The United Kingdom’s Gambling Commission has, today announced that Paddy Power Betfair are to pay a £2.2m penalty package for “failing to protect customers and stop stolen money being gambled.”
After the Gambling Commission conducted an investigation, they found that Paddy Power Betfair had failed to adequately intervene when players displayed clear signs of problem gambling at their site, while also failing to carry out sufficient anti-money laundering checks.
In the Gambling Commission’s press release, they stated:
Two of the customers were using PPB’s betting exchange and a further three were gambling using the operator’s online presence and retail premises.
The Gambling Commission Executive Director, Richard Watson said: “As a result of Paddy Power Betfair’s failings significant amounts of stolen money flowed through their exchange and this is simply not acceptable. Operators have a duty to all of their customers to seek to prevent the proceeds of crime from being used in gambling.”
“These failings all stem from one simple principle – operators must know their customer. If they know their customer and ask the right questions then they place themselves in a strong position to meet their anti-money laundering and social responsibility obligations.”
The £2.2m fine is made up of a £1.7m payment (in lieu of a financial penalty) and a divestment of £0.5m – the money received as a result of allowing problem gamblers to gamble.
The anti-money laundering aspect of the investigation found that Paddy Power Betfair allowed two customers to gamble significant sums of money on Betfair’s exchange back in 2016. One of the customers was found to have stolen money from the charity he worked for, and as part of the settlement agreement, Paddy Power Betfair will return this money to charity.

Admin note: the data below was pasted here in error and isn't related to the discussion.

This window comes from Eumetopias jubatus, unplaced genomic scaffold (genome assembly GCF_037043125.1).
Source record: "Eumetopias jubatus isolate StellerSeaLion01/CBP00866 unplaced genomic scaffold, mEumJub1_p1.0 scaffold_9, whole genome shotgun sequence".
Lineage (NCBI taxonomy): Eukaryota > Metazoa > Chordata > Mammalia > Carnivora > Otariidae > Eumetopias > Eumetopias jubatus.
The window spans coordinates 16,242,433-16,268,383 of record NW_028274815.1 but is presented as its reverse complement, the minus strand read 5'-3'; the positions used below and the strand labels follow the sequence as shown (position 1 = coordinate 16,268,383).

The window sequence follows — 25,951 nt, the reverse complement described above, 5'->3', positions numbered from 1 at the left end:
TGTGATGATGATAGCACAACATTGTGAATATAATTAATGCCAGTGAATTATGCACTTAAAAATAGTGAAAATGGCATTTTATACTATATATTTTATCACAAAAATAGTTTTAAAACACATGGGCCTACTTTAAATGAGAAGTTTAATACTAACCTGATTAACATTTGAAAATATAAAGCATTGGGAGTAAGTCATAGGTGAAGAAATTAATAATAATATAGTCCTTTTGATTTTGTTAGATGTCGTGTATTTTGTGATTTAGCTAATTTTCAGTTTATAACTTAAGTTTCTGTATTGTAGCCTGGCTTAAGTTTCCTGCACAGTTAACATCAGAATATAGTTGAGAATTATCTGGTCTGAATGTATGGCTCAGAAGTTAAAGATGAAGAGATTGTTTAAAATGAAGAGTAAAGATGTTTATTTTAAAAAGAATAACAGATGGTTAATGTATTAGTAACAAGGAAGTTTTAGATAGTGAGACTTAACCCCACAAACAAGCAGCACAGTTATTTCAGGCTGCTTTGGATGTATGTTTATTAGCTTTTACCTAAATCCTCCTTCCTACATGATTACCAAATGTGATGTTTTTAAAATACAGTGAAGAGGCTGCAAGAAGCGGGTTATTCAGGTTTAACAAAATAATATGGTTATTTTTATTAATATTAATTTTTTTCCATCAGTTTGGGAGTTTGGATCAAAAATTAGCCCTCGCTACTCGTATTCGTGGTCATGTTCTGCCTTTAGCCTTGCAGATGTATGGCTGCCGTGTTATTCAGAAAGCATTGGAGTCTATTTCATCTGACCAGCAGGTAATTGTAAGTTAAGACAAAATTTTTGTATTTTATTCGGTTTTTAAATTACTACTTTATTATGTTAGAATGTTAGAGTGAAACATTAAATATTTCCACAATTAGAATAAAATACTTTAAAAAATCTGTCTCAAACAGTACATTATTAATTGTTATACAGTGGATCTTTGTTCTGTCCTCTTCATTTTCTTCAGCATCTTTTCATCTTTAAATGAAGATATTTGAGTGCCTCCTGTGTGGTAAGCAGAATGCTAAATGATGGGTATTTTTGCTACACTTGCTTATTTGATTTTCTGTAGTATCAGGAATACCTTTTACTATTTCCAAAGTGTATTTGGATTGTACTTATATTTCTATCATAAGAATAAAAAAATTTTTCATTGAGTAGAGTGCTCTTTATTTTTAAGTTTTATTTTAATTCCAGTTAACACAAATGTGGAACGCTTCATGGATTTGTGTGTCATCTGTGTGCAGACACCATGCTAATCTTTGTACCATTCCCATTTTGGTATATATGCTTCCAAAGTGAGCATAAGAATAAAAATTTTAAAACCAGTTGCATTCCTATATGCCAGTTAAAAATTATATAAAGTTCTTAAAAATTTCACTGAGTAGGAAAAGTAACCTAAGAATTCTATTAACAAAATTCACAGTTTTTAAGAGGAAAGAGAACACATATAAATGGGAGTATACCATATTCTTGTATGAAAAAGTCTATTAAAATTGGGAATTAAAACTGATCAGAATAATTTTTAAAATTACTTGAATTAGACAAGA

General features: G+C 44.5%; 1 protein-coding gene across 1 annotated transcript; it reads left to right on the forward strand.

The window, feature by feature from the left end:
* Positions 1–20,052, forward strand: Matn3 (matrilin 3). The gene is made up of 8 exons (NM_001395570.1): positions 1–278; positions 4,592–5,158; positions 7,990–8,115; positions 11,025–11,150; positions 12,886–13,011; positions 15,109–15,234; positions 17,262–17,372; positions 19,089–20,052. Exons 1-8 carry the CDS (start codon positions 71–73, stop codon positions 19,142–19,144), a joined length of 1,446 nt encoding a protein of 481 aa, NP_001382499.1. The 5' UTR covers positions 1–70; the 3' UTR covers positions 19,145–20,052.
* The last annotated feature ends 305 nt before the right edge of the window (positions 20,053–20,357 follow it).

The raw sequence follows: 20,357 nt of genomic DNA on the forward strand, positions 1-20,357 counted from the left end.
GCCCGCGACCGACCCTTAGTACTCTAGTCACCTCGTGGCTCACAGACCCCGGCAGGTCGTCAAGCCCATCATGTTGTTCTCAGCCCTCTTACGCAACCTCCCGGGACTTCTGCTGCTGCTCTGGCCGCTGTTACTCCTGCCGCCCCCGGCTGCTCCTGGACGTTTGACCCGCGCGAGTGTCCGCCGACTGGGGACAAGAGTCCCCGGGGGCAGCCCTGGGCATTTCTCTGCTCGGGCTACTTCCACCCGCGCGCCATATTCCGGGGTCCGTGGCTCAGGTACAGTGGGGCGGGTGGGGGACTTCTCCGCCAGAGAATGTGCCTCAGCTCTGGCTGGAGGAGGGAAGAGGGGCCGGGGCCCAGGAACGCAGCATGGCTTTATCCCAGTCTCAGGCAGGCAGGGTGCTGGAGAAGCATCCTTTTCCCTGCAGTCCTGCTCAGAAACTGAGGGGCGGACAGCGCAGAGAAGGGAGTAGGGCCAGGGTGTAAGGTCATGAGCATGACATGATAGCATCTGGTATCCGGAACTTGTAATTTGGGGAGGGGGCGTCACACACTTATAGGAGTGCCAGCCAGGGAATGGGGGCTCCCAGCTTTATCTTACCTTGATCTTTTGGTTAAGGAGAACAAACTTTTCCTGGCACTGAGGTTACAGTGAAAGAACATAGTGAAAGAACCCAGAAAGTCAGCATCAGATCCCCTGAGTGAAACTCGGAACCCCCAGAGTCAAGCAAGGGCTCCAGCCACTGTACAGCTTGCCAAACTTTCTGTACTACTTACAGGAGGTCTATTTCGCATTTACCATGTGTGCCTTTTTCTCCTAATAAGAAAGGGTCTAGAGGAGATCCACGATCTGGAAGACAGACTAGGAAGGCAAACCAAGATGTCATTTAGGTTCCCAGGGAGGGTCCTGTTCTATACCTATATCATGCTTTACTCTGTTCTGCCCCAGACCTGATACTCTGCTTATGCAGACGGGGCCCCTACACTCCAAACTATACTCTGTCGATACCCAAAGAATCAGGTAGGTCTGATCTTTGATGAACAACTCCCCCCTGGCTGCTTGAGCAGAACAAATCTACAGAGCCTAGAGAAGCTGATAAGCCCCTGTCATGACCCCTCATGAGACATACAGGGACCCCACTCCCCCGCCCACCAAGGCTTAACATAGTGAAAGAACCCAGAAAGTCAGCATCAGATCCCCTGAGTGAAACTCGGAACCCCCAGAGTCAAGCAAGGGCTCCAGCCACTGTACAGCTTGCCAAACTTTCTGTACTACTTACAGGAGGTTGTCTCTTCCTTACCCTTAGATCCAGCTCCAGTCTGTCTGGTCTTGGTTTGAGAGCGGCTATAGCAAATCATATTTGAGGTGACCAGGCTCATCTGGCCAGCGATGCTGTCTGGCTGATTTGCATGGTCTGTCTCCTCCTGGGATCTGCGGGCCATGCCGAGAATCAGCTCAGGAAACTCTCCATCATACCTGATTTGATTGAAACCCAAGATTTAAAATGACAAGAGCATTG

The failings that allowed these two players to spend stolen money included “not identifying and interacting with customers showing signs of problem gambling on numerous occasions and a lack of robust AML checks for both customers.”
The responsible gambling failures were attributed to poor source of wealth and social responsibility checks on players. As a result of this, Paddy Power Betfair have brought in new procedures to ensure it doesn’t happen in future.
Paddy Power Betfair’s official response is shown below:
“PPB acknowledge that certain policies in force at the relevant time were ineffective. It had already evolved those policies, and that process remains ongoing.
PPB recognises there have been considerable learnings from these cases and has invested in improving its AML and responsible gambling processes. PPB is also committed to working with the industry to raise standards, particularly in relation to safer gambling.”